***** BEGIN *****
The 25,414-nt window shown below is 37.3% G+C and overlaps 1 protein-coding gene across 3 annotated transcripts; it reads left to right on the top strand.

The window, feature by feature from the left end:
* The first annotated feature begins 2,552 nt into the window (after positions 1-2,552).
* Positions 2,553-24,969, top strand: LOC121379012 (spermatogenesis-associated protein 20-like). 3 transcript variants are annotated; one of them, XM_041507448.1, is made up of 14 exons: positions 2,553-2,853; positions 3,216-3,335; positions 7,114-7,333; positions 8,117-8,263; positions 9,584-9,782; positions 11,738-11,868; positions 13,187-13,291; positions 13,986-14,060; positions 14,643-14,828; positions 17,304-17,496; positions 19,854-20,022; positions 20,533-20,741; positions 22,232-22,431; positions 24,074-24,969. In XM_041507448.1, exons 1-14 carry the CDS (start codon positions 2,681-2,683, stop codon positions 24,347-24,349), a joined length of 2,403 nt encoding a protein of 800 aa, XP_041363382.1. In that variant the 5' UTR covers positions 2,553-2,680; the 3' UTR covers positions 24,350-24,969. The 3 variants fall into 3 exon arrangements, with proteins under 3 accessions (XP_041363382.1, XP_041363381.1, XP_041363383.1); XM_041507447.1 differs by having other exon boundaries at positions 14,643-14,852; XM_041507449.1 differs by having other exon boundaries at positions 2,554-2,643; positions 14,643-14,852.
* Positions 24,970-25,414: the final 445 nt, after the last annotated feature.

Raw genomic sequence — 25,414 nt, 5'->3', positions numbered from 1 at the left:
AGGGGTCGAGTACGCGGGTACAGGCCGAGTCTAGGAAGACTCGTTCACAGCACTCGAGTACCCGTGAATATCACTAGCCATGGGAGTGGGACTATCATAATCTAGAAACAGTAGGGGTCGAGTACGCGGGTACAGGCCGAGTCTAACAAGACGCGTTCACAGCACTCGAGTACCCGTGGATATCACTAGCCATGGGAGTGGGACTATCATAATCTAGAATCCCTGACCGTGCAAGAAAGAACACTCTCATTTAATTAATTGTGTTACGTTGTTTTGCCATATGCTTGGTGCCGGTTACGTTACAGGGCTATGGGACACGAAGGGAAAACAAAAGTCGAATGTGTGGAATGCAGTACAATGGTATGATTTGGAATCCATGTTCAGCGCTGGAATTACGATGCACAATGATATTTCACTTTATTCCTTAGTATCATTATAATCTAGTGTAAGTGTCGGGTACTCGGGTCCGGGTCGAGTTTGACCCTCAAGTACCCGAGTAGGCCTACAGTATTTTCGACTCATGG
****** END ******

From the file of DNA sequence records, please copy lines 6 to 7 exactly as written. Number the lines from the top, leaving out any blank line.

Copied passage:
Raw genomic sequence — 25,414 nt, 5'->3', positions numbered from 1 at the left:
AGGGGTCGAGTACGCGGGTACAGGCCGAGTCTAGGAAGACTCGTTCACAGCACTCGAGTACCCGTGAATATCACTAGCCATGGGAGTGGGACTATCATAATCTAGAAACAGTAGGGGTCGAGTACGCGGGTACAGGCCGAGTCTAACAAGACGCGTTCACAGCACTCGAGTACCCGTGGATATCACTAGCCATGGGAGTGGGACTATCATAATCTAGAATCCCTGACCGTGCAAGAAAGAACACTCTCATTTAATTAATTGTGTTACGTTGTTTTGCCATATGCTTGGTGCCGGTTACGTTACAGGGCTATGGGACACGAAGGGAAAACAAAAGTCGAATGTGTGGAATGCAGTACAATGGTATGATTTGGAATCCATGTTCAGCGCTGGAATTACGATGCACAATGATATTTCACTTTATTCCTTAGTATCATTATAATCTAGTGTAAGTGTCGGGTACTCGGGTCCGGGTCGAGTTTGACCCTCAAGTACCCGAGTAGGCCTACAGTATTTTCGACTCATGG